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page 1- original Post with references
page 2- Icelene response
page 3- Jennifer response
In week 3, we are studying the Linnaeus classification system. Unfortunately, during the time of Linnaeus, a good way to classify viruses was not present. In fact, viruses get to have their own system of classification altogether in many ways, because they tether between alive and not alive. Most scientists consider viruses not alive, per definition. As intracellular parasites, a unique system of classification is worthy for the viruses in order to better understand them, how they replicate, what they infect and if they have the ability to become lysogenic.
For this discussion, I want you to choose your favorite virus and address the questions below. Make sure to include the manner in which the virus is classified, what it infects, the type of life cycle and disease the virus causes.
Review the information available at NCBI Structure and Classification of Viruses
You will need to do some research to find your favorite virus to add additional information. Here is a list to help you choose.
Make sure to chose a different virus from your classmates.
Choose only ONE:
Topic 1. Chikungunya virus http://www.who.int/mediacentre/factsheets/fs327/en/
Topic 2. Varicelle-zoster virus https://www.ncbi.nlm.nih.gov/pmc/articles/PMC172899/pdf/090361.pdf
Topic 3. Zika virus http://ecdc.europa.eu/en/healthtopics/zika_virus_infection/Pages/index.aspx
Topic 4. Rabies virus http://www.ncbi.nlm.nih.gov/books/NBK8618/
Topic 5. Borna disease virus http://www.ncbi.nlm.nih.gov/pmc/articles/PMC88987/
Topic 6. Rubella virus http://www.who.int/mediacentre/factsheets/fs367/en/
Topic 7. Epstein-Barr virus http://www.cdc.gov/epstein-barr/index.html
Topic 8. Parvovirus (B19) Fifth disease (humans) http://www.cdc.gov/parvovirusB19/fifth-disease.html
Topic 9. Parvovirus (canines) http://www.vet.cornell.edu/baker/about/articles/CanineParvovirus.cfm
Topic 10. Feline Leukemia virus (cats) http://www.vet.cornell.edu/fhc/Health_Information/brochure_felv.cfm
Once you have reviewed this information, address the following questions;
What type of virus have you chosen (DNA or RNA)?
Is your virus single stranded or doubled stranded?
If RNA, is the strand + or -?
What species does the virus infect?
What are the life-cycle stages of the virus?
What disease does your virus cause?
Good Morning Everyone, I scanned through all of the following viruses listed below and I feel like the one that caught my eye the most and the one I have heard about ever since I was young was the Rabies Virus. The rabies virus has a more scientific name and that is Rhabdovirus, which I never knew. I remember being younger and my grandmother would always tell me not to touch stray animals because they have rabies, I thought it was just because she did not want me touching any and every animal because it could bare diseases. The rabies virus mainly effects animals and when humans come in contact and get bit by one who has the virus. It is stated in the passage linked to the rhabdovirus that humans who do not have any bite marks from an effected animal will rarely cause this virus in humans. The rabies virus that I have chosen is a RNA single stranded virus with a negative strand. The life cycle stages of this specific virus is a three step phase process, with the first phase being binding and entry to the cell by form of active transport. Then followed by uncoating, lastly the gathering of viral components and the release of the rabies virus particles. The virus Rhabdovirus is rabies and that is the disease, if this is not treated soon after one even thinks that they might be infected, it can become very deadly. Once this virus has reached the brain there is not much of anything that any medical doctors can do. -Ice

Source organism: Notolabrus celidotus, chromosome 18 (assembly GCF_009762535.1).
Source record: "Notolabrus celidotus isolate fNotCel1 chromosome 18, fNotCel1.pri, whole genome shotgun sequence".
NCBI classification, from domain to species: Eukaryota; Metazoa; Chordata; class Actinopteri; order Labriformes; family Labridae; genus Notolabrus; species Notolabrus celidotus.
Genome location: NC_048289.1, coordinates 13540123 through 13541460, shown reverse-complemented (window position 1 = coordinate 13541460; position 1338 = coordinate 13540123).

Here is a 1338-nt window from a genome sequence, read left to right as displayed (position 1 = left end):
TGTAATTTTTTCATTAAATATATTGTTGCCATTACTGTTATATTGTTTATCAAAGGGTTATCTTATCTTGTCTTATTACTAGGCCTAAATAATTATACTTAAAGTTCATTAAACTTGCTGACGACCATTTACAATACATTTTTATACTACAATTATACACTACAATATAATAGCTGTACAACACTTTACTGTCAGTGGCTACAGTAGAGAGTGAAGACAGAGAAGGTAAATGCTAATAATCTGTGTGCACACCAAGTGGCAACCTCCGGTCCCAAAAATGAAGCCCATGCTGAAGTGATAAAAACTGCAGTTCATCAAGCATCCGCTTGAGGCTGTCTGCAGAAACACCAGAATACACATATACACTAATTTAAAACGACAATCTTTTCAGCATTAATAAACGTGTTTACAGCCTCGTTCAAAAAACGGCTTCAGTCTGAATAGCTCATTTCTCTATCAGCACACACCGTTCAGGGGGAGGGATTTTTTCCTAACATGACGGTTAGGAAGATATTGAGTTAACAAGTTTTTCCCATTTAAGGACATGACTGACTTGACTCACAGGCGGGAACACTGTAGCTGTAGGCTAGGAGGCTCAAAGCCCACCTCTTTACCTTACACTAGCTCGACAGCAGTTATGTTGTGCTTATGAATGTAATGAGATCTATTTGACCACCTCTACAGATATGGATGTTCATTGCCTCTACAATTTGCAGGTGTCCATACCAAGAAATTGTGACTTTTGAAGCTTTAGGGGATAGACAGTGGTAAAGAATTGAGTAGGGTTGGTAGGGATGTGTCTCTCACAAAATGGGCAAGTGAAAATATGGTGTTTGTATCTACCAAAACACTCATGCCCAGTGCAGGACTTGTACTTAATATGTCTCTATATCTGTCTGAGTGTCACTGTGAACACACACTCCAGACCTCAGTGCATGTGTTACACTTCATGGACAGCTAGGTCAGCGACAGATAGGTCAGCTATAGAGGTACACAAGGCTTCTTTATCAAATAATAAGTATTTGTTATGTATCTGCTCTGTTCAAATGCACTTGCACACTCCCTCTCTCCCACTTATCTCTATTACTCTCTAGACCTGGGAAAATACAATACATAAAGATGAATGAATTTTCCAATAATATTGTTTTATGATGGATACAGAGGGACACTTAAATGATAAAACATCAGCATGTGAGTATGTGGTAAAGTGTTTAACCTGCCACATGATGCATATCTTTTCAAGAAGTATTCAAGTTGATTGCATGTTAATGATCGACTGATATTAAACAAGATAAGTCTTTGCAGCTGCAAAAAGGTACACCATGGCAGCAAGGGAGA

I chose to do research over Feline Leukemia virus. I saw cat and got excited and decided to research over this interesting virus.
The Feline Leukemia virus is RNA. It is contracted through saliva, nasal secretions, urine, feces, and the milk of infected cats. Other ways of transmission is from bite wounds or shared litter boxes and shared dishes. Mother cats may also spread the virus from before birth or through feeding of the milk. This virus is single stranded and also positive. As I mentioned before this virus infects cats or felines as biology calls them. The life cycle starts out as a retrovirus that infects the cells with enzymes called reverse transcriptase. This circular virus embeds itself into the cells it would like to infect. Homologous recombination occurs at the 3’ junctions and at the ACCCC 5’ junctions. This virus can lead to more serious issues such as anemia, lymphoma, or even death if the virus persists from three years. Anemia is when your red blood cells decrease. Lymphoma is a type of cancer.
A few signs that suggest a cat is suffering from Feline Leukemia Virus are loss of appetite, persistent weight loss, pale gums, and constant bouts with diarrhea.
Sadly there is not a specific treatment for this virus. Veterinarians tend to target certain problems rather than as a whole. Often time’s veterinarians will use antibiotics to treat bacterial infections.
When I adopted my cat from the Nebraska Humane Society he had been tested for the virus and was thankfully negative. Experts say to keep your cat inside and if you do happen to adopt a stray off the street, be sure to have them tested by their veterinarian.
Feline leukemia virus strain FRA. (n.d.). Retrieved from https://microbewiki.kenyon.edu/index.php/Feline_leukemia_virus_strain_FRA
Kornbreich, B. (2018, July 23). Feline Leukemia Virus. Retrieved from https://www2.vet.cornell.edu/departments-centers-and-institutes/cornell-feline-health-center/health-information/feline-health-topics/feline-leukemia-virus